Tuesday, February 20, 2007

Report from FAST 2007: Data ONTAP GX Paper

The night before the presentation, Peter Corbett, Dan Nydick, and I worked on the slides Peter was to present. Peter then fine tuned them, arrived exactly on time to present the slides (much to the relief of everyone involved). But the wait was worth it as Peter definitely improved the product (I later presented the paper to data storage class at a university in northern California. You can view that version of the slides [sans performance data, for now at least] on my personal web site).

At the FAST presentation, there were several questions, which I feverishly attempted to paraphrase. Here they are, with the answers given, and in some cases, my color commentary (in italics):

Q: Was a single file system used in the performance charts (given during the presentation)?

A: A single namespace, at least one volume per D-blade, was used.

Q: Why doesn't it scale beyond 24 nodes? What happens at 25?

A: We stopped at 24 because we achieved our initial one million operations/second goal. We believe it will scale beyond 24.

Q: What can limit scaling?

A: The replicated coherent database can potentially be a limiter.

Also, I think the other limiter can potentially be the cluster interconnect, but so far switch vendors can build devices more than capable of switching dozens to low hundreds of nodes.

Q: What benchmark is used for CIFS numbers?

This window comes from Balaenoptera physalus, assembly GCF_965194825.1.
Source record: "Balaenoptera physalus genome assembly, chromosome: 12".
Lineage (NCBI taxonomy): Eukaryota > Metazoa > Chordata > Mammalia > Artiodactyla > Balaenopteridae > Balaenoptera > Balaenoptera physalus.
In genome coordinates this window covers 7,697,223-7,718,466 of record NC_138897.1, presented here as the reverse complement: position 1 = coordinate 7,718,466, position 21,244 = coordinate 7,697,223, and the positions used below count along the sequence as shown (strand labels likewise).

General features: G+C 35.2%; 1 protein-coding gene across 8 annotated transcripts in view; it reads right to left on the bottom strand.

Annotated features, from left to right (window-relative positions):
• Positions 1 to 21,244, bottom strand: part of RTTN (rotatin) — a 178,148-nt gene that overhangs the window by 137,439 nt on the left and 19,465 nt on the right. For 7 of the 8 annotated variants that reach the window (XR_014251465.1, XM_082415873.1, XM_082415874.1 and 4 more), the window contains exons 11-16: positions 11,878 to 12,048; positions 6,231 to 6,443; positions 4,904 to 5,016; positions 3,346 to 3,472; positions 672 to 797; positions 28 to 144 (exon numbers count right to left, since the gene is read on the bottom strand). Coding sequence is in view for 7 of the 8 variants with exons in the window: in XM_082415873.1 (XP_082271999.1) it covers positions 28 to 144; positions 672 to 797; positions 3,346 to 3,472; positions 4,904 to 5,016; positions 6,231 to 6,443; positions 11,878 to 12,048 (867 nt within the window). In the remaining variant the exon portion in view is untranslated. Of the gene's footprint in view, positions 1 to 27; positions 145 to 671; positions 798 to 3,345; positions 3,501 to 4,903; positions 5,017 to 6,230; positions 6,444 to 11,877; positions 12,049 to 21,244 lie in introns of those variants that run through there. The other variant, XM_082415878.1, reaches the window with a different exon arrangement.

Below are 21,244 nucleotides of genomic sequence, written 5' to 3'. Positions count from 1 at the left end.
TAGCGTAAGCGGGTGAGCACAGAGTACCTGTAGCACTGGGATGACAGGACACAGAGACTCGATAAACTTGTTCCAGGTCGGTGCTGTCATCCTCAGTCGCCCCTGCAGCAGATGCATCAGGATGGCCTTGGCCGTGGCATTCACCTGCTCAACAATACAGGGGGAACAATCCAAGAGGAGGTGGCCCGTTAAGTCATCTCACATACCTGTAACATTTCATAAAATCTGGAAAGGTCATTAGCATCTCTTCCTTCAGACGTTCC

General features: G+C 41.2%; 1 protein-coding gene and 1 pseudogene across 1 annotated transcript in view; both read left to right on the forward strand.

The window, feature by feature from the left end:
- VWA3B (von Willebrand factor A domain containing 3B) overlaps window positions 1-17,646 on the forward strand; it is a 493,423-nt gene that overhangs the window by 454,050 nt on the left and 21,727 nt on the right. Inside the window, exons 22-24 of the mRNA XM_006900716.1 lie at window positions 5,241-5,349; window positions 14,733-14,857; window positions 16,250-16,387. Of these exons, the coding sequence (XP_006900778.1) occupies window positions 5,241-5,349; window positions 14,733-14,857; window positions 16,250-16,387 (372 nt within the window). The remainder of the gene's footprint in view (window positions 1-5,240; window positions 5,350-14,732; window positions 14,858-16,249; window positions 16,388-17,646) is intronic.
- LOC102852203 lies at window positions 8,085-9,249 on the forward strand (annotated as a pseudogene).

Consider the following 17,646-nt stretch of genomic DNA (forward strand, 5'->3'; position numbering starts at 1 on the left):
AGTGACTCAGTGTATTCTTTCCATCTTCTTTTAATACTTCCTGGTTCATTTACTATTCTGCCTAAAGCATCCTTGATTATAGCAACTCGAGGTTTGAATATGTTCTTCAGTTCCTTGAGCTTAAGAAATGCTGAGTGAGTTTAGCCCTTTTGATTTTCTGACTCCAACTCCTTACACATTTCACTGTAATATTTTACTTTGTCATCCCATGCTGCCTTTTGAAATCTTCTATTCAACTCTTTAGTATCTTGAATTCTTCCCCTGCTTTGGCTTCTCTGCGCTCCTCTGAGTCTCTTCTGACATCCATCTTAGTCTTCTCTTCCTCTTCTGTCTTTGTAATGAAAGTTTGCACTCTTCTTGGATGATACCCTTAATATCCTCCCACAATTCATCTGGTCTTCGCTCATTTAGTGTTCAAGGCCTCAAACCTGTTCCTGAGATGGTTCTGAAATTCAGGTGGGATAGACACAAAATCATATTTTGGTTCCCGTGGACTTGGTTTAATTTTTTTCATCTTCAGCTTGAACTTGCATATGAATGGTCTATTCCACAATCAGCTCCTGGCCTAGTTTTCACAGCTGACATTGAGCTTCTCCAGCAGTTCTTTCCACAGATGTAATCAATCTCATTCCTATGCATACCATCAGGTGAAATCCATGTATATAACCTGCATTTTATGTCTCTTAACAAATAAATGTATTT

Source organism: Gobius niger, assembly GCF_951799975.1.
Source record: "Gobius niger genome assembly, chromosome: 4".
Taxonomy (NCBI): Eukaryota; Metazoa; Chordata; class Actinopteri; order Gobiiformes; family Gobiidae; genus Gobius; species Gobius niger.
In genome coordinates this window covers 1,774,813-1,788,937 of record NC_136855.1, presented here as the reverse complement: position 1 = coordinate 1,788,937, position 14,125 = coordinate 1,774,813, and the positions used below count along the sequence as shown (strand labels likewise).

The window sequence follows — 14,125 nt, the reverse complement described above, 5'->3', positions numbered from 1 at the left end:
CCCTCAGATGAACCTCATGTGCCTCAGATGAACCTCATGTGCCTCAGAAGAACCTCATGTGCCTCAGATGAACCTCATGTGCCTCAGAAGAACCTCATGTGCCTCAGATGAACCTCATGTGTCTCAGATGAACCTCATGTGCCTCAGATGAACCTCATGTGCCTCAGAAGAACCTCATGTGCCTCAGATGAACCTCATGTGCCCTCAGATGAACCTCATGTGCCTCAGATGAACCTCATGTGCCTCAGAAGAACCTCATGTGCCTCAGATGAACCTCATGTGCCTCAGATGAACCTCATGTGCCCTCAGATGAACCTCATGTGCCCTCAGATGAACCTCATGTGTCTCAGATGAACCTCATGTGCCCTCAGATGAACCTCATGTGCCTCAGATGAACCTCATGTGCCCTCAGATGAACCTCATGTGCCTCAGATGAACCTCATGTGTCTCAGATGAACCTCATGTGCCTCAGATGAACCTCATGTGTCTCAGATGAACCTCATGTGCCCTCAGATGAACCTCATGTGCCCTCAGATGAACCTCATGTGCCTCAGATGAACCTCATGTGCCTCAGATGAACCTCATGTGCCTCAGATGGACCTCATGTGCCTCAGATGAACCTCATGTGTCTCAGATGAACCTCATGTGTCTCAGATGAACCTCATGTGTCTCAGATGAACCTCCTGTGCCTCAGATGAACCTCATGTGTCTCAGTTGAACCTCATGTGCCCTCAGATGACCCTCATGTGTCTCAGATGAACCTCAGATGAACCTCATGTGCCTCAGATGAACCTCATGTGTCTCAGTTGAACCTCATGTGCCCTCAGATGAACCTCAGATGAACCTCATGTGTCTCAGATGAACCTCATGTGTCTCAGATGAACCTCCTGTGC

A: Currently there is no standard CIFS benchmark, and we didn't prepare CIFS number for the presentation.

Also our CIFS benchmark numbers use aggregate read and write as NFS do, and will be similar. Note that SFS 4.0 will provide CIFS performance measurements.

Q: Why is write throughput half the read throughput?

A: READs are faster because the benchmark uses sequential I/O, and READs can benefit from read ahead.

Q: For the load balancing mirror feature, aren't you worried about writing multiple mirrors?

A: The load balancing mirrors are read-only. Only the master of a mirror family is writeable.

In the presentation slides I've posted, I've attempted to make this

You can read the paper at my personal website.

Monday, February 12, 2007

Data ONTAP GX paper at FAST 2007 this week

With Peter Corbett, Mike Kazar, Dan Nydick, and Chris Wagner, I submitted a paper on NetApp's Data ONTAP GX architecture and it was accepted for this week's FAST Conference. Peter is scheduled to present our paper this Thursday at 1:30 pm. (Apparently the venue is at the San Jose Marriott).

FAST '07

I'll follow up with a summary of audience questions and reactions.

Connectathon 2007

I'm trying (with mixed success) to travel less this year, and was going to skip Connectathon this year. However, I currently own the sessions portion of the NFSv4.1 spec, and several developers had issues and questions so I showed up for a few days. I didn't catch many presentations. Three presentations you might look at are Dave Noveck (one of my fellow NFSv4.1 specification editors) via his proxy Tom Talpey presented an excellent summary of new stuff in NFSv4.1 versus NFSv4.0. Ben Rockwood (of the cuddletech storage blog) discussed how he and his employer use NFS in what seems to be an OpenSolaris-only shop. Interestingly, Ben seems to be using bleeding edge OpenSolaris code which is a sharp contrast from my experience with how customers use Linux. Finally, Brent Callaghan of Apple discussed the NFS client and server changes in the upcoming Leopard release of Mac OSX. Brent's talk is a good reminder why a monoculture in the desktop computing space is bad thing, because Brent and his team produced a lot of interesting ideas and innovations. For example, Leopards adds Kerberized NFS support, joing Solaris, Linux, and AIX among the UNIX-like NFS clients, but rather than stick Keberos credentials in a ticket file, the tickets are kept per-user instance of the gssd daemon. BTW, Leopard will have a rudimentary NFSv4 client.